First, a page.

Tuesday, May 6, 2008

170th anniversary of the arrival of Indians in Guyana

Make celebrations more representative of all who came...
exhorts Acting President Samuel Hinds
By Priya Nauth


THOUSANDS of Guyanese, many in their traditional Indian wear, gathered yesterday at the Joe Vieira Park, West Bank Demerara, for a grand cultural programme and fun day to commemorate the 170th anniversary of the arrival of Indians in Guyana.

The programme, organised by the Indian Religious Cultural and Social Organisation (IRSCO) offered classical and filmi dances from various troupes, singing and poetry reading, as well as, tassa drumming competition.

You may note that although May 5 is the day that the two ships arrived in Guyana bringing the first immigrant from India, the government has consciously named this Arrival Day, to reflect and encourage the participation of all of our people who had arrived here in this new land of Guyana,” Acting President and Prime Minister Mr. Samuel Hinds said in his feature address.

He encouraged all stakeholders to make sure the celebrations become more representative of all who came, encouraging all Guyanese to participate.

Another aspect of the Joe Vieira Park to-do included the 21st float parade depicting the various cultural and religious festivals brought by the Indians, aspects of their experiences and their journey over the years.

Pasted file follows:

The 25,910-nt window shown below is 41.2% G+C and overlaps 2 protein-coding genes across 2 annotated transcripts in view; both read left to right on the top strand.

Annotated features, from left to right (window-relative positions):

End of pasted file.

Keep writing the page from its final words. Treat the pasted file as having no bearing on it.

Lots of Indian delicacies were on sale; various booths featured relevant displays and there were ferris wheels and merry-go-rounds for the children.

The crowds were also regaled with performances by the Indian Cultural Centre and other dance troupes; singing and chanting by the Iskon Hare Krishna Group and inspirational messages by the Raj Yoga Centre.

Prime Minister Hinds observed that the first immigrants had to be very daring and adventurous people to risk crossing the oceans to come to this new land.

When the immigrants came to this country, they found the conditions were harsh and the work was dehumanizing, he noted.

Hinds pointed out that the various cultures, religious practices and beliefs the immigrants brought somewhat comforted them in the new land.

…despite all the harshness and difficulties, they could still make merry,” he noted.

He said over these years the immigrants from India and also all the others who came to Guyana have now made this land their own.

It is our challenge to keep on working to develop this country so we can have a steadily more prosperous and enjoyable life here,” Hinds exhorted.

Just as our foreparents have brought about the developments we have today… there is a challenge for us to be like them and make our own savings and sacrifices for a better tomorrow for all of us,” he posited.